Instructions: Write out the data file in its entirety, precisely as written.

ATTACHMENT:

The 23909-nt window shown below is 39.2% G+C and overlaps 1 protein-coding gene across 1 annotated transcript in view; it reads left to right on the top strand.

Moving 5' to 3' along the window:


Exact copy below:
The 23909-nt window shown below is 39.2% G+C and overlaps 1 protein-coding gene across 1 annotated transcript in view; it reads left to right on the top strand.

Moving 5' to 3' along the window: